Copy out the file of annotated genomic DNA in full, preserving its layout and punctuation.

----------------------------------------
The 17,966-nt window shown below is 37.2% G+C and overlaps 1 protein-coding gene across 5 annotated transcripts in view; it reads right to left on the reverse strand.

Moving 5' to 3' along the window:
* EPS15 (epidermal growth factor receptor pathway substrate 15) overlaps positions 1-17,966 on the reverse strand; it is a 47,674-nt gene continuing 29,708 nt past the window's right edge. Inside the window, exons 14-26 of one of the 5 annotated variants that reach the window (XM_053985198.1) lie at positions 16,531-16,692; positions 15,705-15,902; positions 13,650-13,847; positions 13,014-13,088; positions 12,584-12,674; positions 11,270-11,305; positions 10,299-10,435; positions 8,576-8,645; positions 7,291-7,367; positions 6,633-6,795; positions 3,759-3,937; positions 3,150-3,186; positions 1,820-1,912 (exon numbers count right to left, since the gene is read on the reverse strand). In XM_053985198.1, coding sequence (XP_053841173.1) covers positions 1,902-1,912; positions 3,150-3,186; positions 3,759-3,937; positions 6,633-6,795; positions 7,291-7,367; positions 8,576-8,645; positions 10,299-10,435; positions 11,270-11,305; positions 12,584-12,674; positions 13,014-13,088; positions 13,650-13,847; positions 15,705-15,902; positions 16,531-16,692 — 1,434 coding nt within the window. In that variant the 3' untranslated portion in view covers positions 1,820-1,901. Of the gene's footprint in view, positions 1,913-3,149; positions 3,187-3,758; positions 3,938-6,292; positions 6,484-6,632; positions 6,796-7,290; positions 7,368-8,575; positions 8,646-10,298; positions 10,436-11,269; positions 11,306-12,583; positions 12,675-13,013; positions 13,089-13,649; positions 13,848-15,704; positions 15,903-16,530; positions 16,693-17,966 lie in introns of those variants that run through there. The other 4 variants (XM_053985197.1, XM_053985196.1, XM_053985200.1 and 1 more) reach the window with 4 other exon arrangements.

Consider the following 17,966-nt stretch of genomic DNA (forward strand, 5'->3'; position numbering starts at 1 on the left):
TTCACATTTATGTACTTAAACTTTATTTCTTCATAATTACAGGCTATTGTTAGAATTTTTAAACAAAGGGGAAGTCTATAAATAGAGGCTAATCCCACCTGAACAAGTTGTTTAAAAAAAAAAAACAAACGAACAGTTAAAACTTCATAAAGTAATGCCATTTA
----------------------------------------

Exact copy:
The 17,966-nt window shown below is 37.2% G+C and overlaps 1 protein-coding gene across 5 annotated transcripts in view; it reads right to left on the reverse strand.

Moving 5' to 3' along the window:
* EPS15 (epidermal growth factor receptor pathway substrate 15) overlaps positions 1-17,966 on the reverse strand; it is a 47,674-nt gene continuing 29,708 nt past the window's right edge. Inside the window, exons 14-26 of one of the 5 annotated variants that reach the window (XM_053985198.1) lie at positions 16,531-16,692; positions 15,705-15,902; positions 13,650-13,847; positions 13,014-13,088; positions 12,584-12,674; positions 11,270-11,305; positions 10,299-10,435; positions 8,576-8,645; positions 7,291-7,367; positions 6,633-6,795; positions 3,759-3,937; positions 3,150-3,186; positions 1,820-1,912 (exon numbers count right to left, since the gene is read on the reverse strand). In XM_053985198.1, coding sequence (XP_053841173.1) covers positions 1,902-1,912; positions 3,150-3,186; positions 3,759-3,937; positions 6,633-6,795; positions 7,291-7,367; positions 8,576-8,645; positions 10,299-10,435; positions 11,270-11,305; positions 12,584-12,674; positions 13,014-13,088; positions 13,650-13,847; positions 15,705-15,902; positions 16,531-16,692 — 1,434 coding nt within the window. In that variant the 3' untranslated portion in view covers positions 1,820-1,901. Of the gene's footprint in view, positions 1,913-3,149; positions 3,187-3,758; positions 3,938-6,292; positions 6,484-6,632; positions 6,796-7,290; positions 7,368-8,575; positions 8,646-10,298; positions 10,436-11,269; positions 11,306-12,583; positions 12,675-13,013; positions 13,089-13,649; positions 13,848-15,704; positions 15,903-16,530; positions 16,693-17,966 lie in introns of those variants that run through there. The other 4 variants (XM_053985197.1, XM_053985196.1, XM_053985200.1 and 1 more) reach the window with 4 other exon arrangements.

Consider the following 17,966-nt stretch of genomic DNA (forward strand, 5'->3'; position numbering starts at 1 on the left):
TTCACATTTATGTACTTAAACTTTATTTCTTCATAATTACAGGCTATTGTTAGAATTTTTAAACAAAGGGGAAGTCTATAAATAGAGGCTAATCCCACCTGAACAAGTTGTTTAAAAAAAAAAAACAAACGAACAGTTAAAACTTCATAAAGTAATGCCATTTA